Writer, adventurer and wrangler to little people and pets. Follow me on Instagram @whereiholiday.
Banish the lunchbox blues
School holidays are coming to a close and we are moving into 'Back to School' time. While most parents and kids are excited to get back to class, it won't take long before the battle of the lunchbox begins. Mums pull their hair in frustration, children whine about what is on offer and everyone starts the countdown to the next school holiday and a reprieve from school lunches.
While there are lots of tips for what to put into the lunchbox, parents can be a bit more strategic in their approach. Devise your plan of attack and the humble lunchbox will throw up the white flag of surrender in no time.
Communication is important in all relationships but it is vital to set the ground rules for lunch with your kids early on. Before my son started Prep we began to discuss what was involved in making lunch each day, the cost of food, healthy choices and types of food he wanted in his lunch. We also talked about how his lunch might be different to other kids (i.e. no chips or lollies).
As he got older, we have a new rule - no food in the bin at lunch. If he has something leftover or that he did not eat, he brings it home. I never get angry (although some days it's harder than others) about what might be left in the box. It's important that he knows he can talk to me about his food choices and there is no anger associated with his eating patterns. If he doesn't like something - bring it home, let's talk about it and he can help me to make an equally nutritious substitute choice. And don't forget to have a conversation about how Tuck Shop will figure into your lunch plans.
Consistency A lot of tips focus on boredom as a contributor to lunchbox battles. You are urged to try lots of new and different foods. While this may work with older children, primary school kids crave consistency. And while you should try to expand their diet - repetition is not such a bad thing. Jennifer Aniston famously ate the same lunch every day for 10 years and she hasn't turned out too bad.
My son went through a phase on only eating bananas in Prep, apples in Term 1, Year 1 and strawberries for another term. If it's only ham and cheese sandwiches for your kid - no problem. Try to circumvent the issue by including half of a sandwich and bulk up the other choices. Or offer a deconstructed ham and cheese sandwich (ham rolled up, cheese slices and crackers) to ease them into trying new things. Help them know lunch will be predictable in that it will always have 1 fruit choice, 1 veggie choice, a main meal, etc.
A piece of fruit a day keep the cranky lunchbox fights away
Stealth not Surprise If you are going to sample new menu items always road test these on a weekend picnic or family lunch. Don't surprise little Tommy at lunchtime with the latest Tuna Muffin recipe. The lunchtime food is supposed to be their fuel for learning. You don't want the surprise meal to go un-eaten and have your child struggle throughout the day. Stealth is a far better option. Find ways to sneak extra nutrition into their lunch. Avocado instead of mayonnaise or butter on their sandwich, a vegetarian sausage roll instead of the high fat and salt variety, chocolate muffins loaded with grated veggies. The options are endless.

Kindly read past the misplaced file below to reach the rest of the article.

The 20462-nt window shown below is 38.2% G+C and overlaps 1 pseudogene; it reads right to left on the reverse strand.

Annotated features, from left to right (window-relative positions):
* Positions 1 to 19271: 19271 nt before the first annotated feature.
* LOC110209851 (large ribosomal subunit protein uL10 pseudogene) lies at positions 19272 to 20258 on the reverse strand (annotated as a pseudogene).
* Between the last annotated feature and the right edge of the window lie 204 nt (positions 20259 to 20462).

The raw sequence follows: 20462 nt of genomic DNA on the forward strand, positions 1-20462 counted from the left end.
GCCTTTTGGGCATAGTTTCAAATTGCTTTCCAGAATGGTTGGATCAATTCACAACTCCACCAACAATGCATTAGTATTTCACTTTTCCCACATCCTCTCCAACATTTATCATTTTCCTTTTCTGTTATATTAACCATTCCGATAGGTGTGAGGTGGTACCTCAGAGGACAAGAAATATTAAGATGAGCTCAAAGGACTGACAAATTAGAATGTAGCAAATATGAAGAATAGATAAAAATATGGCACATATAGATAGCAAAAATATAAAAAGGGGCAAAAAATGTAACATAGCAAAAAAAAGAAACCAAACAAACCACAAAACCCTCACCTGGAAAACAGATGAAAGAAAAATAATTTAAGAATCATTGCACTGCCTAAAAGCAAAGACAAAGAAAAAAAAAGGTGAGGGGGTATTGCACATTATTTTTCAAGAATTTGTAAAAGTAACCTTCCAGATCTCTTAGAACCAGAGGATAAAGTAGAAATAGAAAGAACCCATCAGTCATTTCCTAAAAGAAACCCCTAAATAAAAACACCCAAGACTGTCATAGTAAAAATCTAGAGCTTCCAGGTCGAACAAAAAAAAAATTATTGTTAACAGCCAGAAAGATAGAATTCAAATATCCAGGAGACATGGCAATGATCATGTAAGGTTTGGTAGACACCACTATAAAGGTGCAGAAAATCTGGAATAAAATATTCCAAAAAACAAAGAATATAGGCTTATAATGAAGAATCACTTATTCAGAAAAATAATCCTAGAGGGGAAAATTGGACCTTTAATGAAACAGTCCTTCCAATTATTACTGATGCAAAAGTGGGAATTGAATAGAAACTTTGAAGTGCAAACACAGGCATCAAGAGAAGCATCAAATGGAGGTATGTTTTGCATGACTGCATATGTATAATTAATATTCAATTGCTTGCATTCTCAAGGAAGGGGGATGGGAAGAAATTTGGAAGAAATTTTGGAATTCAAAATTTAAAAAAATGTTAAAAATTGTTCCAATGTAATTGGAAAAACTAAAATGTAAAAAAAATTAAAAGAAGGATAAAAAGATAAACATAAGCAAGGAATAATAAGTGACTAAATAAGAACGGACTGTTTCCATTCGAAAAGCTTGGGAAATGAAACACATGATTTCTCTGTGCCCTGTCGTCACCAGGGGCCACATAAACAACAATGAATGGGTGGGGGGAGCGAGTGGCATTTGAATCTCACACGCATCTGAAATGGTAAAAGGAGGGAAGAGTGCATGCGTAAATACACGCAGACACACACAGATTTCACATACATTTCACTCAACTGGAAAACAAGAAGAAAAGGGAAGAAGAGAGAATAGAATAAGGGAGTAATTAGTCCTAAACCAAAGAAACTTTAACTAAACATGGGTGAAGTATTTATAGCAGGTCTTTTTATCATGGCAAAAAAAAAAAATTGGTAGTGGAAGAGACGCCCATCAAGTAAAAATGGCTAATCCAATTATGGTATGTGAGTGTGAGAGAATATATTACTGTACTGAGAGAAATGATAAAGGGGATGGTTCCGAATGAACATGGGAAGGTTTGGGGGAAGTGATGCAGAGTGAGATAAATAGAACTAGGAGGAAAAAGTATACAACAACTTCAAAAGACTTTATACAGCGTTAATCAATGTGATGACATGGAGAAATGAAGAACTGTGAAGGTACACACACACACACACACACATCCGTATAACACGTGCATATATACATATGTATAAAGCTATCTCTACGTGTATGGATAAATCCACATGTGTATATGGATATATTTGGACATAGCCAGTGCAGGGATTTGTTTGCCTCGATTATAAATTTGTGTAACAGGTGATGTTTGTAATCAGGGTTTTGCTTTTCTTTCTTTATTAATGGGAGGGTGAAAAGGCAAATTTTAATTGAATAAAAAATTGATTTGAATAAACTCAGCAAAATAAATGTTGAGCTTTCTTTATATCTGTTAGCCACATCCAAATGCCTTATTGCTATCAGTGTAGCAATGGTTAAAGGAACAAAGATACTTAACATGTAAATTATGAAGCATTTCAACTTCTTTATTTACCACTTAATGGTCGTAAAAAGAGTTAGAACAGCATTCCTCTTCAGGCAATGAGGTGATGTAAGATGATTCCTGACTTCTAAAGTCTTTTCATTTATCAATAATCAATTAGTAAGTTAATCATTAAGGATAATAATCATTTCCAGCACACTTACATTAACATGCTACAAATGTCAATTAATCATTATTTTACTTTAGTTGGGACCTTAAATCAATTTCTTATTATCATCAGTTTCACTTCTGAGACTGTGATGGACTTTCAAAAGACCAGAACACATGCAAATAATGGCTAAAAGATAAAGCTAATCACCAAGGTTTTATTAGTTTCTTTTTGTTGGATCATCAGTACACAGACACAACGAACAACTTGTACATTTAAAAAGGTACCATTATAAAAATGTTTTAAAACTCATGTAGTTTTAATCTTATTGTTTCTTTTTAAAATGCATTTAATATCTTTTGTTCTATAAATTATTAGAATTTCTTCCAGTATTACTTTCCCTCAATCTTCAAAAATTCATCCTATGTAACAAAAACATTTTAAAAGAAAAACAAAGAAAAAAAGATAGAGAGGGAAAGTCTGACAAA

Ease of Use Make sure everything that goes into the lunchbox is easy to open and easy to eat. For most kids getting onto the playground is the primary focus of their break - not eating. They know they have to shovel something in their mouth and want to make a quick and clean getaway. Fancy yoghurts in squeeze tubes, finicky containers that are impossible to open and foods that are just too time consuming to eat, all get in their way and add to their frustration.
Carrot sticks were a point of frustration in our house. I would cut them up and they would come home uneaten because "I ran out of time Mum". Once we discussed it further I found out that my son thinks they take too long to chew so we swapped to grated carrots on sandwiches instead. Funny enough, if I cut the carrots into round chips instead of sticks they magically become easier to chew and we no longer have carrot leftovers. Go figure.
Made with Love A little note or an unexpected reminder that you love your child to the moon and back will always be appreciated. As kids get older the displays of affection may need to be less conspicuous but even teenagers want to be reminded that you love them. It may be lunchbox notes (do a Google search to find lots of free printable templates and ideas), a little drawing, a special sticker or just a little secret code between the two of you. You can prep a whole weeks worth of notes in under 5 minutes.
Or use a cookie cutter one day to turn your teenage son's sandwich into a dinosaur. He'll get to tell all his friends what a dork his mum is and while they all laugh they will be secretly wishing they had a dorky mum too. And if they are old enough to pack their lunch, surprise them anyway by leaving a little note in the fridge, putting funny stickers on the apples, or maybe offer to make their lunch for them one day out of the blue- just to save them some time in the morning.
I'm going to diligently try to remember and follow through on all these tips myself as we move into the school year. Because remember - even though school holidays offer a respite from packing lunches it means you have kids in your house all day saying, "Mum, I'm hungry".
My kids only eat their bananas if I write on them. Just use a fork to lightly etch into the banana a little love note. By the time they open their lunch box the etched lettering will have gone black and they have a note to remind them of how much you love them.